"See, many people come here for our diamonds and we need to make sure you aren't here to do business"
"And is it OK if we take some photographs?" I asked.
"Of course! We had two Spanish women come here a few months ago who wanted to and they took thousands of photographs. The Supervisor will make sure that you have no problems. Your safety is paramount!"
Searching for Diamonds, They're Grabbing at Straws
For the evening and the next morning, we were accompanied to the Tongo Fields by a tall man in a Best Buy uniform who had a grating penchant for repetition.
"Over there, that's the dike. Keeps water out of the mine. See the dike? It's in the mine. Snap a photo? Snap! Snap a photo! See the dike? See the dike? That's the dike."
"Got it, thanks."
"Tonight there aren't many workers, they've all gone home. More will be here in the morning. Not many right now. Usually a few hundred. More in the morning. All gone home for tonight. More in the morning. Sometimes hundreds of them. In the morning."
"Wait, let me get this straight," I said, stopping walking. "Right now, there aren't that many workers here because they've gone home for the evening? And tomorrow there will be more?"
"Great, got it."
"There will be more in the morning."
Aside from the mind-numbing repetition, the presence of the Supervisor made life easy. With the Supervisor, we no longer received dirty looks when we arrived. We'd approach each miner, shake hands, introduce ourselves, explain where we were from and why we were in Sierra Leone. Each miner warmed to us and generally was happy to have his photo taken in exchange for cigarettes which I had bought in town. Many of the miners took the cigarette as an opportunity to stop digging for a bit and talk with us. Through these conversations and conversations with the Supervisors, we were able to learn about mining from a miner's perspective.
|Tongo Field||Glimmer of hope|
The mines in Tongo Field were all alluvial mines, meaning diamonds were acquired by digging through dirt and bedrock to get to gravel which hopefully contains diamond deposits. The mining techniques were artisanal, meaning machines were not employed, just shovels, picks, buckets, sieves and bare hands. It's hot in Sierra Leone if you aren't shoveling mud all day. The miners often stripped down to their underwear, and those who kept their shirts on had varying tides of sweat demarcated on their shirts by visible rings of salt.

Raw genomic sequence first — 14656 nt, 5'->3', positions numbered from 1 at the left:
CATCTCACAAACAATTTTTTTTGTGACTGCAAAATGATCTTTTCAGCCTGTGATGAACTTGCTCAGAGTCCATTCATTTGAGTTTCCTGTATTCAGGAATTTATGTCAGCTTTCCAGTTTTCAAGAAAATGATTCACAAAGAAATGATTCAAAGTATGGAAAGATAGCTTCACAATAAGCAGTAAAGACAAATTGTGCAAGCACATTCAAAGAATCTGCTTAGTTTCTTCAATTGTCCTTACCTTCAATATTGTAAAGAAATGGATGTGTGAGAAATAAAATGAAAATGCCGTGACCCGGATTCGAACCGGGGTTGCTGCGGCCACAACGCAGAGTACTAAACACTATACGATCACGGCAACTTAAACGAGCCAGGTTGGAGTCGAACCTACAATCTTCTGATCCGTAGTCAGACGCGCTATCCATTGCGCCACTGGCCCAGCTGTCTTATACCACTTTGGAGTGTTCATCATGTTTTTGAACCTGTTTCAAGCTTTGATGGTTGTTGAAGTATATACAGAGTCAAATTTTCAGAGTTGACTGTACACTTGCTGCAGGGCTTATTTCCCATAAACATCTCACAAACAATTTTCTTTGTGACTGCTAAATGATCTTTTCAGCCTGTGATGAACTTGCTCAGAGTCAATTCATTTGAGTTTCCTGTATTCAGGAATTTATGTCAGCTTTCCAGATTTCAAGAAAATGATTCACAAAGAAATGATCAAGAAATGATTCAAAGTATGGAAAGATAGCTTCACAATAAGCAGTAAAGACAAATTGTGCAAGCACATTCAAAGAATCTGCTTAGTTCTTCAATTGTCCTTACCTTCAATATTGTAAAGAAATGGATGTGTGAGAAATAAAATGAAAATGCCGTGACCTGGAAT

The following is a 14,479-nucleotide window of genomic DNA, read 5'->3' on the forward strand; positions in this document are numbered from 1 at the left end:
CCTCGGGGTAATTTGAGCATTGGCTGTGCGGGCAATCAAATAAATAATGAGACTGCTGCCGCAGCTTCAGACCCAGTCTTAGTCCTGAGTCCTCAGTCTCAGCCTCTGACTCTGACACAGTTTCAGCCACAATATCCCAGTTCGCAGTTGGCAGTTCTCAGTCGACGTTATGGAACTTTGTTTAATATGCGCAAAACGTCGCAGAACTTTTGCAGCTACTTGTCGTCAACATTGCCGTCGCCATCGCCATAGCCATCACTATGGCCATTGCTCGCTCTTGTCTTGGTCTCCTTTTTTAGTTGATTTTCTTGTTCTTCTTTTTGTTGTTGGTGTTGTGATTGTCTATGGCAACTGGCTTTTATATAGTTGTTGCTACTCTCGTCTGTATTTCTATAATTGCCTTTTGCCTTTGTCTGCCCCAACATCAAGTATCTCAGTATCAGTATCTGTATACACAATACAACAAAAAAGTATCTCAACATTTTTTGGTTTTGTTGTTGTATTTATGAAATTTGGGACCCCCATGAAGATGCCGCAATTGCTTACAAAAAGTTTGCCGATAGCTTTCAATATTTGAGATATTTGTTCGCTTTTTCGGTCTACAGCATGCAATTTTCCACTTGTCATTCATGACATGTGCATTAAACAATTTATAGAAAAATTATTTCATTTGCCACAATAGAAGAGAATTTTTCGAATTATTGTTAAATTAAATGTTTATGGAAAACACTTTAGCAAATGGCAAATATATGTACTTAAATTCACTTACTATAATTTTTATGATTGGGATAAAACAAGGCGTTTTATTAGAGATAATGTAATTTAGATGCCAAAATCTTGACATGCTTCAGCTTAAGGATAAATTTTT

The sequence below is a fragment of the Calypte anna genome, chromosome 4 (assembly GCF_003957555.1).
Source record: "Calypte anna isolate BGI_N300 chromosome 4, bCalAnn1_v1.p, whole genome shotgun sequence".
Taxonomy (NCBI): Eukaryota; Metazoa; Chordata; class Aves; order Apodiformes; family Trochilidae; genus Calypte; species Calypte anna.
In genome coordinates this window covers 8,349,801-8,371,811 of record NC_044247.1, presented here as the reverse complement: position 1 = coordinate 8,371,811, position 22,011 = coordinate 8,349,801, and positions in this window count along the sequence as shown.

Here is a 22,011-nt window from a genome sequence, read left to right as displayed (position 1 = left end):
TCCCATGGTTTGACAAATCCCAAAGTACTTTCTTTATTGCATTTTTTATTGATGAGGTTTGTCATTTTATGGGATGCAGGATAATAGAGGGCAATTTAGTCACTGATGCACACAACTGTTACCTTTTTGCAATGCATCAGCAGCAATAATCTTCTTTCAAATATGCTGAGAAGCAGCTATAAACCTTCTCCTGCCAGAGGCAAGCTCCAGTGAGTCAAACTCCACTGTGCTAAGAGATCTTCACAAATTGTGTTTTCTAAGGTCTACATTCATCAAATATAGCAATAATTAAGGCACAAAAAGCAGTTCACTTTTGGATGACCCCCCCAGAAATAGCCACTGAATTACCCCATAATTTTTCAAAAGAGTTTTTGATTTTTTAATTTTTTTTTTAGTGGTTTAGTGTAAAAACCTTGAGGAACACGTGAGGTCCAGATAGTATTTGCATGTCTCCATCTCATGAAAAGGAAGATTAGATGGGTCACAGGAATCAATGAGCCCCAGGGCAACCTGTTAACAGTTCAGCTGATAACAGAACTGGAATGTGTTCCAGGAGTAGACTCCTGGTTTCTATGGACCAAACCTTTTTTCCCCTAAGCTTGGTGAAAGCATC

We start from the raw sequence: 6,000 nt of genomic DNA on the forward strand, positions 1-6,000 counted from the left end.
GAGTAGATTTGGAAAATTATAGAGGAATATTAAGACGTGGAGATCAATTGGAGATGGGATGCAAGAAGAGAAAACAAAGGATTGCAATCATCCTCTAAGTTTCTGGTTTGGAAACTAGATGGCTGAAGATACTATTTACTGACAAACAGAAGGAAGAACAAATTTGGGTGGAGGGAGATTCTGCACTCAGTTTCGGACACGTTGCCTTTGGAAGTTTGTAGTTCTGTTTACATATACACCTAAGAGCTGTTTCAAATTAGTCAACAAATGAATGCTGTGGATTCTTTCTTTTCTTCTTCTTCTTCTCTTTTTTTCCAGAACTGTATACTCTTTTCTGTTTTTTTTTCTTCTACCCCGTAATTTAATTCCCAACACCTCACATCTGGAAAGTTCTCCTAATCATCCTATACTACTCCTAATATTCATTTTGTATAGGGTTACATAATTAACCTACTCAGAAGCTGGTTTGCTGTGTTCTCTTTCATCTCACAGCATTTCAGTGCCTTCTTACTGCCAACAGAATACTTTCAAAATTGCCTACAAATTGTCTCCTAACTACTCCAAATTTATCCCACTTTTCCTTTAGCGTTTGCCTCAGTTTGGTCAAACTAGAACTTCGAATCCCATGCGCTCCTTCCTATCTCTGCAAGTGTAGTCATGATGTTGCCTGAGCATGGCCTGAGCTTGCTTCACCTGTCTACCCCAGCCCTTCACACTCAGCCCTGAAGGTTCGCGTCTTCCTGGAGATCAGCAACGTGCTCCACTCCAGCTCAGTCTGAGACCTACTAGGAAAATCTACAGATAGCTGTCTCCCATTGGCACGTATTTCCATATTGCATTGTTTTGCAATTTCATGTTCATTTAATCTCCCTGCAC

After the war, probably part of the Kimberly Process, every miner is required to have a mining license, which is granted through the mining office we'd already visited. The license was supposed to prevent child labor or forced labor in the mines. In our visits to the mines, I'd estimate the youngest person I saw working was about 15 years old.
Since it was the weekend, the mines weren't overrun with workers: on Saturday the Muslims take the day off, and on Sunday the Christians take the day off. Aaron, our guide, and I slowly made our way along the ridges of the pits, and paused at one with rust-red water filling the bottom. The sides of the mine were terraced, sometimes supported by branches pounded into the ground to prevent the terrace from sliding into the water. At 8:00 in the morning, the workers were drenched in sweat.
Terraced open-pit mine
"We're paid a weekly salary," one miner explained. "We get 2,000 Leones a day, plus housing." As we'd learned earlier in the trip, a cup of rice had recently increased to from 500 to 1,000 Leones. A Coke was 1,500 Leones warm and 2,000 Leones refrigerated. A hard-boiled egg was a few hundred, and a skewer of about 5 bites of beef cost between 500 and 1,000 Leones. Aaron and I generally paid 15,000 for a night in a guest house with no running water and electricity from a generator for a couple hours per night.
The mine's supervisor handed out some kola nuts to the workers. I'd tasted them before and had Aaron try one of the caffeine-packed seeds during one of our poda-poda rides. He couldn't comprehend eating something so incredibly bitter voluntarily. "How can you stand those?" he asked.
"They suppress your hunger," one miner responded.
"What happens when you find a diamond?" Aaron asked.
"We share the proceeds equally," the supervisor explained. It was clever; by making it equally profitable whenever anyone found a diamond, it served to ensure that no one would just hide it and try to sell it on their own. The upper supervisors interfaced with the diamond merchants, ensuring that the average miner didn't know the value of the diamond anyway, so they'd probably get a fraction of the local value if they attempted to sell a diamond without assistance. Nonetheless, diamonds are so tiny that it still seemed entirely possible that some people made away with a diamond from time to time, yet no one there agreed with my assertion.
Aaron and I asked numerous times how much money the miners expected to make from each diamond, and the supervisors and miners were intentionally vague in their responses. On average, it sounded like a decent stone could net the team between $25 and $30. You know what a diamond costs on the Western market.